For you LINQ early adopters, you may think you know everything about type inference, but F#’s uses it much more extensively. In C#3 , you can write “var o = new SomeObject()” and the compiler is smart enough to figure out the variable o is of type SomeObject. Saves some typing, but it’s not exactly brain surgery. F# can not only infer the type of local variables like C#, but it can also infer type of a function’s input parameters and return value based on how those variables are used in the function. For example, in the Additive function, F# can infer that the “input” parameter is a char list because Token takes a generic list and ‘+’ is a char.

F# automatically “generisizes” the functions you write. So if you write a function for traversing a list, by default it will work on a list of any type. You don’t have to explicitly declare the generics, F# automatically makes your code as generic as possible, based on your usage of the variables.

What’s really interesting about this approach is that changes to parameter or return types in a low-level function can have a rippling effect up the stack. In my parsing code, I haven’t settled on the type I’m going to use to represent the string to be parsed. My tests are all short strings, so F#’s intrinsic char list type is fine. However, I don’t know how well that will work for longer strings like a typical input file. F#’s native parsing tools (based on lex & yacc which I dislike) have a special LexBuffer class to represent the parse string. However, I’ve written my code so I can change the type of the lowest-level functions (NextChar and CheckForToken) and not affect the rest of my code. That’s pretty wicked.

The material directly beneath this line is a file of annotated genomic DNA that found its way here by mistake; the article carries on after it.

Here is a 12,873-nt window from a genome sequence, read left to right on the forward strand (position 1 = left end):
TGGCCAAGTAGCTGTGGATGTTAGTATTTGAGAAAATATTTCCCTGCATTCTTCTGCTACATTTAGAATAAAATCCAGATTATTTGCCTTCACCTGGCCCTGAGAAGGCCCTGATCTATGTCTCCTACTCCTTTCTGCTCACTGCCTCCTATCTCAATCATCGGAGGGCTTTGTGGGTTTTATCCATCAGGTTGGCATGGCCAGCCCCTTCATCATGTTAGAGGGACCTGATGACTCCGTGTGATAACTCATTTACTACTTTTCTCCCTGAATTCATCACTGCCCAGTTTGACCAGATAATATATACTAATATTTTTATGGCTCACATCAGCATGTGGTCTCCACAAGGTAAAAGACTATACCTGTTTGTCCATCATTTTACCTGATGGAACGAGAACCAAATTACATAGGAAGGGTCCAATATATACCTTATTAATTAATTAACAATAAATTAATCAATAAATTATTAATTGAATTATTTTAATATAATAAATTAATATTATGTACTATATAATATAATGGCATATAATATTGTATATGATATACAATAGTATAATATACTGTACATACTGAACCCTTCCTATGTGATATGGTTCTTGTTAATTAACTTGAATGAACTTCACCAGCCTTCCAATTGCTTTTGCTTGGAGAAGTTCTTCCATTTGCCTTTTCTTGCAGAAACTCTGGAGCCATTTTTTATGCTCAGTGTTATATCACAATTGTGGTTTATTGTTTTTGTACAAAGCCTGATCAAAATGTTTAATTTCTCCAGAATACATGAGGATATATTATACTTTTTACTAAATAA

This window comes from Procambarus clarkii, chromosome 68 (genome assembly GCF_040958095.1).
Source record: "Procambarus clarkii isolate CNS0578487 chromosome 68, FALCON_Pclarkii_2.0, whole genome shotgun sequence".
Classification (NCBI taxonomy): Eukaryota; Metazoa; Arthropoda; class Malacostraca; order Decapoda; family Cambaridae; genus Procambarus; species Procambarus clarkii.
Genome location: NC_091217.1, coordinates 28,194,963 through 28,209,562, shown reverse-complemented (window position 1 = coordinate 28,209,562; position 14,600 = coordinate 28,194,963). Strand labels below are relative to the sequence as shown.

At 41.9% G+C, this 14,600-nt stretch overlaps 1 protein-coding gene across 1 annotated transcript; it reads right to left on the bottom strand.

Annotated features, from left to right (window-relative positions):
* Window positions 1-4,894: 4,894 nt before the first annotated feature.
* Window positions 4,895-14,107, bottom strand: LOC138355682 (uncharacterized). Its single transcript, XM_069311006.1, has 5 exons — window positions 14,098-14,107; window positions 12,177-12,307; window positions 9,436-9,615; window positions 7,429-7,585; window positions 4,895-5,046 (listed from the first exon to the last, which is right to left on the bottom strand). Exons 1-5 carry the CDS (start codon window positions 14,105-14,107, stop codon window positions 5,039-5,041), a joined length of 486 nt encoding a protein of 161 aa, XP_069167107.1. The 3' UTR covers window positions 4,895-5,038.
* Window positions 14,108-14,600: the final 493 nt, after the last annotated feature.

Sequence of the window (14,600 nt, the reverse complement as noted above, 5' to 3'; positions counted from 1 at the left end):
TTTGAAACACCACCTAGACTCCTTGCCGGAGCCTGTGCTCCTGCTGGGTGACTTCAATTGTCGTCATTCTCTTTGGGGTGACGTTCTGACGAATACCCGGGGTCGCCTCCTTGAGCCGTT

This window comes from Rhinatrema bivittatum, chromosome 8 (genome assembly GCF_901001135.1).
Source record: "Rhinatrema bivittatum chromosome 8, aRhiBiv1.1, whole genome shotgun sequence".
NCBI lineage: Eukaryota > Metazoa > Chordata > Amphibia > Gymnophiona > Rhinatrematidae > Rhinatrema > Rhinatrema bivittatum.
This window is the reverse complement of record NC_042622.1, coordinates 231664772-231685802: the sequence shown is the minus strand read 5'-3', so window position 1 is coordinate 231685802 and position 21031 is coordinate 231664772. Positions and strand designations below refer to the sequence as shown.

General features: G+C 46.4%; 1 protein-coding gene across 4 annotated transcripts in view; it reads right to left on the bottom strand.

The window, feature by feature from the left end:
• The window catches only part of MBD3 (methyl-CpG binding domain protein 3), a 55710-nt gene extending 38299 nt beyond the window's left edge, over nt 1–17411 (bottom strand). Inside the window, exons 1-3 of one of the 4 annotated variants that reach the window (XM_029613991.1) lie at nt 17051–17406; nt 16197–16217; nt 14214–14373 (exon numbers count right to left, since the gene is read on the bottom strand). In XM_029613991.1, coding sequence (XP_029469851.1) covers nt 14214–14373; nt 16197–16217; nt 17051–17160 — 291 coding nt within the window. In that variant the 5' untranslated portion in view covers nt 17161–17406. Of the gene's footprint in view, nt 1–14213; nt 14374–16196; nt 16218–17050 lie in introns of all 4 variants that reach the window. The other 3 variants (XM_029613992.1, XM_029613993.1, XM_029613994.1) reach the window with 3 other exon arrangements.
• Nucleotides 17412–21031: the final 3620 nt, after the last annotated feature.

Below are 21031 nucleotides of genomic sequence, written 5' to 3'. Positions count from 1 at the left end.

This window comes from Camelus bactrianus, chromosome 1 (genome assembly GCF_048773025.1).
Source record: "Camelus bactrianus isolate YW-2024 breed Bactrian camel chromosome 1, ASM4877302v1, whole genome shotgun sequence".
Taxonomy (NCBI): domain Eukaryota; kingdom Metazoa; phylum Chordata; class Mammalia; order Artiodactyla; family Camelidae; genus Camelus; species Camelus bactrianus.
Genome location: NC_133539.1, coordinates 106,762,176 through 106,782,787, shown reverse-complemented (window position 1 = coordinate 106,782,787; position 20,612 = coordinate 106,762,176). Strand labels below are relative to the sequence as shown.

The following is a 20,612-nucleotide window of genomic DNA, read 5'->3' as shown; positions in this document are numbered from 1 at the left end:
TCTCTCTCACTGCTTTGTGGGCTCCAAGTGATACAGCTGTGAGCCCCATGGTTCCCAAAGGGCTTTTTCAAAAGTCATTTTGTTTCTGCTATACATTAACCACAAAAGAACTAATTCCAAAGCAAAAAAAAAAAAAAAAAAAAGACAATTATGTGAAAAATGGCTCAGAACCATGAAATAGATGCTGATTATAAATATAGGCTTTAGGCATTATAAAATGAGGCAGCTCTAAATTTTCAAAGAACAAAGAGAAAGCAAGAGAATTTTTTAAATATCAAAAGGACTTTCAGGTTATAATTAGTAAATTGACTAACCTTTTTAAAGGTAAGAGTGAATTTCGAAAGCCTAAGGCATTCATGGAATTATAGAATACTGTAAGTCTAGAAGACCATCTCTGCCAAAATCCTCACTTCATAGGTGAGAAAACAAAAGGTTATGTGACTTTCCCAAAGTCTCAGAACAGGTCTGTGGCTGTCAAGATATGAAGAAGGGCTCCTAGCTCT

Type inference does have a downside. I guess VS has rotted my mind, but I’m hooked on Intellisense. The BCL is too big to remember all the classes and all the method parameters. Intellisense is kinda like Google a web search engine. If you sorta know what you’re looking for, Intellisense helps close the gap to find it. Otherwise, it’s time to break out the docs. However, if you’re inferring type based on usage, Intellisense is out of luck. Honestly, there have been times where I’ve put in an explicit type declaration to get Intellisense to work, written the code, then removed the type declaration.

F# Hawkeye : Pattern Matching

(Harry is @ DevTeach in Vancounver with his family this week. He was hoping to still do Morning Coffee posts, but that’s turned out to be infeasible. So instead, you get a series of pre-written posts about F#.)